Preventing Stroke with TCD Ultrasound
During most pregnancies, the doctor will request an ultrasound to make sure everything is okay and to determine the sex of the baby. For people with high risk pregnancies, like mine, those ultrasounds become a ritual. In fact, because of my stroke history my doctor ordered an ultrasound every four weeks throughout my pregnancy. He was checking to make sure my baby was growing properly and wasn't stressed. He was also making sure there was no internal bleeding due to the Lovenox, the blood thinner I was taking at the time. I didn't mind so much because I got the chance to see my little Annabelle through all her stages of growth, and the three and four dimensional ultrasounds were the best, at least when she would cooperate. It gave me an awesome view of my baby; an almost real look in color, unlike the skeletal black and white images.
It always amazed me when I would watch the technicians work. They would click this and click that to monitor every aspect of the life inside of me. It was just a bunch of mumbo jumbo to me and everything looked the same, especially early on when Annabelle looked like a jellybean. But the technicians and doctors know exactly what they are looking at and can hopefully catch a problem early on to keep both mom and baby safe, which is exactly what this type of technology is designed to do. So, it doesn't surprise me that a form of this technology is being used to help prevent stroke.
It's called the Transcranial Doppler Ultrasound or TCD. I was reading about it on one of our local hospital websites, and it's not exactly new but it is now being offered in our area to patients at risk for stroke. TCD is a painless, non-invasive screening to examine the blood circulation within the brain. It's a form of ultrasound where high frequency sound waves bounce off or pass through body tissue to measure the rate and direction of blood flow in vessels. The radiologist is able to calculate the speed at which the blood flows. The sound waves are recorded and displayed on a computer screen. The information gathered during the screening helps evaluate the risk of stroke or a patient's progress after a stroke. The information is used to locate restrictions in blood vessels in the brain and track changes in blood flow over time.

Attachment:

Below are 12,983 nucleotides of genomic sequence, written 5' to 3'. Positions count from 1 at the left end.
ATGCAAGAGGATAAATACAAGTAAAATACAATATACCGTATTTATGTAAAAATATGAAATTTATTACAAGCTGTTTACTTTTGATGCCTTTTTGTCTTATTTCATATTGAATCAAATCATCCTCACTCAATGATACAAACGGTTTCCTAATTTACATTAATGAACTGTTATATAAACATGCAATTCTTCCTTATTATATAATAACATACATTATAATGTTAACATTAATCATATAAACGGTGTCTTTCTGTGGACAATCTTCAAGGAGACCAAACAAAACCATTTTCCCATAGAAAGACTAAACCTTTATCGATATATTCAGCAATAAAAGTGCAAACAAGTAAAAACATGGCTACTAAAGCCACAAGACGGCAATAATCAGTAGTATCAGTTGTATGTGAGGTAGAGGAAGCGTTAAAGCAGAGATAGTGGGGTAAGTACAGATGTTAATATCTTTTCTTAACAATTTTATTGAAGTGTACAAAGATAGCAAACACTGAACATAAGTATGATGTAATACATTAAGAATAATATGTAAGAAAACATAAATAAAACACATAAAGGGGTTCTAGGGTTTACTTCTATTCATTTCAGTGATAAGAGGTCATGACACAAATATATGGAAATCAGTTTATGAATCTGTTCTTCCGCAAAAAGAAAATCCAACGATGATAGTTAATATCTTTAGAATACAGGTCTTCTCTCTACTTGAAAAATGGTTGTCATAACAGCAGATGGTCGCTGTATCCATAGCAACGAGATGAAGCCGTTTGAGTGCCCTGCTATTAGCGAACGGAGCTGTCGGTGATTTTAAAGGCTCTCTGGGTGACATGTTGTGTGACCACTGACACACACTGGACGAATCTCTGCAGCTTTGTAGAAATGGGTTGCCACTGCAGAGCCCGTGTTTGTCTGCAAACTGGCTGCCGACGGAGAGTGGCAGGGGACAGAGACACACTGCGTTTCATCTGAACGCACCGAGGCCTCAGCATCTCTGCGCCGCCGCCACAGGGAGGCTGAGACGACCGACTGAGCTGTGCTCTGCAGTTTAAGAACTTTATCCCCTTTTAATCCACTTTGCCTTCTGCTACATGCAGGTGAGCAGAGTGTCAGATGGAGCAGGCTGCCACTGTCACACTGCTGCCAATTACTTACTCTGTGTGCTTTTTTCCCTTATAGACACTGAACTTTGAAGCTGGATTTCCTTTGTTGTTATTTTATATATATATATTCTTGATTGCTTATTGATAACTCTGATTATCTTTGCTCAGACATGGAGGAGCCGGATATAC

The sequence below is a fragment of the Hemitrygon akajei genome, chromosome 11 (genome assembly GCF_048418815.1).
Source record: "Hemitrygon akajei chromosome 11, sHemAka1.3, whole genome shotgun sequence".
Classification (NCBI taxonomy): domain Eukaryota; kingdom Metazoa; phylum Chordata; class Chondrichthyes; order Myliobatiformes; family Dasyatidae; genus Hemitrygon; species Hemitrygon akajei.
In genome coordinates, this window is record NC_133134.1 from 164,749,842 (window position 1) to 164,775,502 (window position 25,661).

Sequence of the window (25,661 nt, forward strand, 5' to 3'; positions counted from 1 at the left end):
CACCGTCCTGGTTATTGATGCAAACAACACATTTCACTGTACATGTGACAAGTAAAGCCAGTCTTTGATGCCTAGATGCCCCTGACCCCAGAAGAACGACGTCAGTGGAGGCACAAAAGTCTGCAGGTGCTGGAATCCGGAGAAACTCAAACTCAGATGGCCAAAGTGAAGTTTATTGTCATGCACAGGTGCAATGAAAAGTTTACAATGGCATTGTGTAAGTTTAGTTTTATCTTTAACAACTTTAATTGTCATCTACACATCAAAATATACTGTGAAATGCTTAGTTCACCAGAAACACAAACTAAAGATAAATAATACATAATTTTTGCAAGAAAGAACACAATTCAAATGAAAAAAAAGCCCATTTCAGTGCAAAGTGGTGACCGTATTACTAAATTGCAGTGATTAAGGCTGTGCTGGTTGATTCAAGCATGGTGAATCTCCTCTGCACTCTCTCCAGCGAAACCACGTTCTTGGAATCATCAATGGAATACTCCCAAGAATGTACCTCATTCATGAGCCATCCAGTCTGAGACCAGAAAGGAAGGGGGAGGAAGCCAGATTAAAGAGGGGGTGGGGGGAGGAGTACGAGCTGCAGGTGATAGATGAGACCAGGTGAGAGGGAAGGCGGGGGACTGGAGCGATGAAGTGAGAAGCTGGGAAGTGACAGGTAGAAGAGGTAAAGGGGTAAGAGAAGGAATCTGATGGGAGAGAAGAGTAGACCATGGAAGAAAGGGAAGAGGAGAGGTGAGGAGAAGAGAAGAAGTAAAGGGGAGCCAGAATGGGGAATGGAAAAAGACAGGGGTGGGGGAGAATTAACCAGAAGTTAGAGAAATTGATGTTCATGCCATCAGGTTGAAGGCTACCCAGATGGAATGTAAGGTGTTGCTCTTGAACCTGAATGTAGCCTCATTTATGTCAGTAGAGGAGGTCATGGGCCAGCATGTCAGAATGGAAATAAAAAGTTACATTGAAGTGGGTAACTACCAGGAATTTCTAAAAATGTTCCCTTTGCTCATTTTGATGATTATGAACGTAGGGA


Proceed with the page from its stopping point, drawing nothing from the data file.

Patients who have this done can expect to lie on a padded table or sit in a chair during the screening. A small amount of water-soluble gel is usually applied on the back of the neck, above the cheekbone, in front of the ear and over the eyelid. Then a small device called a transducer is held in place on the skin's surface until the blood flow information has been recorded. Doctors say there is virtually no discomfort during the test. You do have to keep your head still and avoid talking during the test, which takes about 20 to 30 minutes to complete.
TCD ultrasound images help in the diagnosis of a wide range of conditions affecting blood flow to the brain and within the brain. I especially like the fact that it's just another preventative measure, used to hopefully stop a stroke before it happens. The TCD ultrasound can also be used to monitor blood flow in the brain during surgical procedures.